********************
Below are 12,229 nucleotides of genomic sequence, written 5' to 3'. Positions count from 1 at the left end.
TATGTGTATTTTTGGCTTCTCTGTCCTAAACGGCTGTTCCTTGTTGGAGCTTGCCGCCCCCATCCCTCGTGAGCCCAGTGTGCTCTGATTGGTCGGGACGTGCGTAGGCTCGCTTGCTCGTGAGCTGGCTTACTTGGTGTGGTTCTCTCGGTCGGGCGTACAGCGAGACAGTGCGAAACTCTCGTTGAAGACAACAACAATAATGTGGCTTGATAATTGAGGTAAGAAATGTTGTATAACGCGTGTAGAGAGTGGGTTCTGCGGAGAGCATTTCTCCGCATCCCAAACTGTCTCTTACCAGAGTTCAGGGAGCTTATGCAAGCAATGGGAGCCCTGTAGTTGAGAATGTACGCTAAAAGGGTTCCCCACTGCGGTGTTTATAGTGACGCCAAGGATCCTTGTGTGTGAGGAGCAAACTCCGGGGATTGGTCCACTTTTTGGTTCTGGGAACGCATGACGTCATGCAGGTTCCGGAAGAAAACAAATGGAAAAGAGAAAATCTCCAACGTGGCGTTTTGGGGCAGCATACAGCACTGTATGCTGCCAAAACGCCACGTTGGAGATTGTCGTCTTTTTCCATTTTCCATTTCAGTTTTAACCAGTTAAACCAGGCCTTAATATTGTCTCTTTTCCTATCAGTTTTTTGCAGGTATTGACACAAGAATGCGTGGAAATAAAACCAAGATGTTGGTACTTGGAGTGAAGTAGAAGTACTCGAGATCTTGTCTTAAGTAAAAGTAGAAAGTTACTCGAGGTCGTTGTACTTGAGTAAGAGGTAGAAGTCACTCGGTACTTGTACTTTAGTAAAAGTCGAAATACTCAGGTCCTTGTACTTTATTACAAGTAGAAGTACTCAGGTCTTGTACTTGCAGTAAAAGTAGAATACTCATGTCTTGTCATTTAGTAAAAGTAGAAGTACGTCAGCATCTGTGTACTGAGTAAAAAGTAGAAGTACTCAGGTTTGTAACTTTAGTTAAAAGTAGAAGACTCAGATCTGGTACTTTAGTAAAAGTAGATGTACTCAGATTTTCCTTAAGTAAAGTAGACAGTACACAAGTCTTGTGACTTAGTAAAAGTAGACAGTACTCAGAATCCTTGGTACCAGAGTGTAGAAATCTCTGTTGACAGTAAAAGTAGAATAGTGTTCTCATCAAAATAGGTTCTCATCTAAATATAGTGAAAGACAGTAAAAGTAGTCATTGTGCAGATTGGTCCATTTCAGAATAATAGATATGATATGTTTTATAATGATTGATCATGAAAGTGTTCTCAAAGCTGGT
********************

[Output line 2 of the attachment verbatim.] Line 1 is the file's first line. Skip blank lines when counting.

TATGTGTATTTTTGGCTTCTCTGTCCTAAACGGCTGTTCCTTGTTGGAGCTTGCCGCCCCCATCCCTCGTGAGCCCAGTGTGCTCTGATTGGTCGGGACGTGCGTAGGCTCGCTTGCTCGTGAGCTGGCTTACTTGGTGTGGTTCTCTCGGTCGGGCGTACAGCGAGACAGTGCGAAACTCTCGTTGAAGACAACAACAATAATGTGGCTTGATAATTGAGGTAAGAAATGTTGTATAACGCGTGTAGAGAGTGGGTTCTGCGGAGAGCATTTCTCCGCATCCCAAACTGTCTCTTACCAGAGTTCAGGGAGCTTATGCAAGCAATGGGAGCCCTGTAGTTGAGAATGTACGCTAAAAGGGTTCCCCACTGCGGTGTTTATAGTGACGCCAAGGATCCTTGTGTGTGAGGAGCAAACTCCGGGGATTGGTCCACTTTTTGGTTCTGGGAACGCATGACGTCATGCAGGTTCCGGAAGAAAACAAATGGAAAAGAGAAAATCTCCAACGTGGCGTTTTGGGGCAGCATACAGCACTGTATGCTGCCAAAACGCCACGTTGGAGATTGTCGTCTTTTTCCATTTTCCATTTCAGTTTTAACCAGTTAAACCAGGCCTTAATATTGTCTCTTTTCCTATCAGTTTTTTGCAGGTATTGACACAAGAATGCGTGGAAATAAAACCAAGATGTTGGTACTTGGAGTGAAGTAGAAGTACTCGAGATCTTGTCTTAAGTAAAAGTAGAAAGTTACTCGAGGTCGTTGTACTTGAGTAAGAGGTAGAAGTCACTCGGTACTTGTACTTTAGTAAAAGTCGAAATACTCAGGTCCTTGTACTTTATTACAAGTAGAAGTACTCAGGTCTTGTACTTGCAGTAAAAGTAGAATACTCATGTCTTGTCATTTAGTAAAAGTAGAAGTACGTCAGCATCTGTGTACTGAGTAAAAAGTAGAAGTACTCAGGTTTGTAACTTTAGTTAAAAGTAGAAGACTCAGATCTGGTACTTTAGTAAAAGTAGATGTACTCAGATTTTCCTTAAGTAAAGTAGACAGTACACAAGTCTTGTGACTTAGTAAAAGTAGACAGTACTCAGAATCCTTGGTACCAGAGTGTAGAAATCTCTGTTGACAGTAAAAGTAGAATAGTGTTCTCATCAAAATAGGTTCTCATCTAAATATAGTGAAAGACAGTAAAAGTAGTCATTGTGCAGATTGGTCCATTTCAGAATAATAGATATGATATGTTTTATAATGATTGATCATGAAAGTGTTCTCAAAGCTGGT